Orpheus and Euridice | Theater Critic's Choice | Chicago Reader

Orpheus and Euridice 

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Often and justifiably cited as the first music-drama, Gluck's Orpheus and Euridice conveys an emotional poignancy and simple nobility that is true to the classic myth. In contrast to the convention-laden opera seria, which had degenerated into silly spectacles or florid vehicles for flighty castrati, the characters and situations in Orpheus are sharply and intelligently delineated. Its music may sound decorous and stylized to modern ears accustomed to Wagner, but back then it was every bit as revolutionary as Tristan und Isolde. With the exceptions of the dull overture and the tacked-on happy ending, in which Amor restores Euridice to life, this is opera at its most enchanting and transcendent--as any opera about the power of music should be. When staged and sung right, Orpheus can be a dazzling blend of theater, music, and dance. The Chicago Opera Theater production (in English) promises to be one, what with an excellent cast (Jennifer Jones and Joyce Guyer in the title roles), one of the best American opera conductors (Steven Larsen) at the helm, and dances choreographed by Evanston-based Lynda Martha. One added attraction: sets designed (her only work for the stage) in 1984 by the high priestess of American sculpture, Louise Nevelson. Saturday, 8 PM, Sunday, 3 PM, Wednesday, 7:30 PM, next Friday and Saturday, February 19 and 20, 8 PM, and next Sunday, February 21, 3 PM, Athenaeum Theatre, 2936 N. Southport; 663-0048.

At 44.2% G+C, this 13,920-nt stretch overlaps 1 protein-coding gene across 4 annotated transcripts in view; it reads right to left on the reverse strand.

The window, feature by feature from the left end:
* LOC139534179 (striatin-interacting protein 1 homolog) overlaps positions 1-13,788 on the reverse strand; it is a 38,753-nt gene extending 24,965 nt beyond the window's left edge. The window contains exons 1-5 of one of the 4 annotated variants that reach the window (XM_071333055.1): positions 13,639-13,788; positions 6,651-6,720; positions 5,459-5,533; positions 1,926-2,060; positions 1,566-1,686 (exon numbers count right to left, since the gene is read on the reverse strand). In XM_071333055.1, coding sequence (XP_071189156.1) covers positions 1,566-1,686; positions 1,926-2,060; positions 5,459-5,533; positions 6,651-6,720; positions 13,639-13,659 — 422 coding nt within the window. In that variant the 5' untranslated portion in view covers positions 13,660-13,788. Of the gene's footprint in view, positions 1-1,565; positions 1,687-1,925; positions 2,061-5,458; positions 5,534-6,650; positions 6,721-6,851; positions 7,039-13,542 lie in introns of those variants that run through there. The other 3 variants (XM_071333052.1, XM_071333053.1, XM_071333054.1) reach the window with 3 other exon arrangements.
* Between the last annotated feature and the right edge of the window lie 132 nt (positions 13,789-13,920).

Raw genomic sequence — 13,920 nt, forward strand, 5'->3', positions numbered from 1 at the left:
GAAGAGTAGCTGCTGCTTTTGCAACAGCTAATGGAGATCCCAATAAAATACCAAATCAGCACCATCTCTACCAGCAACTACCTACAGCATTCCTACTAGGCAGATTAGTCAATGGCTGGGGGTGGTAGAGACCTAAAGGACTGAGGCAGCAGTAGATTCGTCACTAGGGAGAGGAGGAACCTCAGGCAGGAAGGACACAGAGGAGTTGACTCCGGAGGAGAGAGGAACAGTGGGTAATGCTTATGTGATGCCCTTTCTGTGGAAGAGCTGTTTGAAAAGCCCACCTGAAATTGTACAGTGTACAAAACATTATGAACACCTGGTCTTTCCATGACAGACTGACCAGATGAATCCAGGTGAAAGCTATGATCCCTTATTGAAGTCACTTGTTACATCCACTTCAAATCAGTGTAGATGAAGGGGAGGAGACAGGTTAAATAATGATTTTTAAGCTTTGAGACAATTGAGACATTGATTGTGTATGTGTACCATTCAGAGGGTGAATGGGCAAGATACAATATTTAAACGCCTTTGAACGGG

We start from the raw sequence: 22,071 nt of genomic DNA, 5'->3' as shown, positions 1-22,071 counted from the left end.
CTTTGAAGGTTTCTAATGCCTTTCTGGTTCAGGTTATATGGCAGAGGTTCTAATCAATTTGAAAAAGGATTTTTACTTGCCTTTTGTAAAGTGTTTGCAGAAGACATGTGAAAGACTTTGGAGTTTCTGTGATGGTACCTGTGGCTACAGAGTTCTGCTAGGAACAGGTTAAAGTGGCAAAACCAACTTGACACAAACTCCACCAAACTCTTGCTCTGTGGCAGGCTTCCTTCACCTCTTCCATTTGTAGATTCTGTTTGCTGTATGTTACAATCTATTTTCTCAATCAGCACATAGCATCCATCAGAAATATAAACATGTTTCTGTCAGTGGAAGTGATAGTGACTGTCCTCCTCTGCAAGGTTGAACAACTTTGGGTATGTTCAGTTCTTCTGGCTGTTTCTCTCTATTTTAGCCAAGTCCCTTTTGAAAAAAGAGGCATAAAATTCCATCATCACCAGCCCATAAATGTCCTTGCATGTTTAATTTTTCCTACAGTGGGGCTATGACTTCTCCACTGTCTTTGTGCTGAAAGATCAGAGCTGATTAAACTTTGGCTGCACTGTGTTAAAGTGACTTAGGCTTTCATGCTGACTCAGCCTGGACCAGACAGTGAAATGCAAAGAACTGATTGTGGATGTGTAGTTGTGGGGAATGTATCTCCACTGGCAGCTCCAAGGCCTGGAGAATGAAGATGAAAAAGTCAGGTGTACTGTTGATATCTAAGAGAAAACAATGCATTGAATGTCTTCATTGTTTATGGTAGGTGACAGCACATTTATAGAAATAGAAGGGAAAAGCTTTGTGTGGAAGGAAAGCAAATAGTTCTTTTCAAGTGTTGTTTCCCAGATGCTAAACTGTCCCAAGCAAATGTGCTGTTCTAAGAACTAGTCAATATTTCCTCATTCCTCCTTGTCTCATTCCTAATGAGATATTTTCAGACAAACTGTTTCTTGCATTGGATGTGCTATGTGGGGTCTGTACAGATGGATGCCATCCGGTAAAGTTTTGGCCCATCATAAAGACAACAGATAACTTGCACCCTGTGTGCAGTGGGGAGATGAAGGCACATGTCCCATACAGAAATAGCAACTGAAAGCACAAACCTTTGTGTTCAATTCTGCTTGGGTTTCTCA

Art accompanying story in printed newspaper (not available in this archive): photo/Dan Rest.

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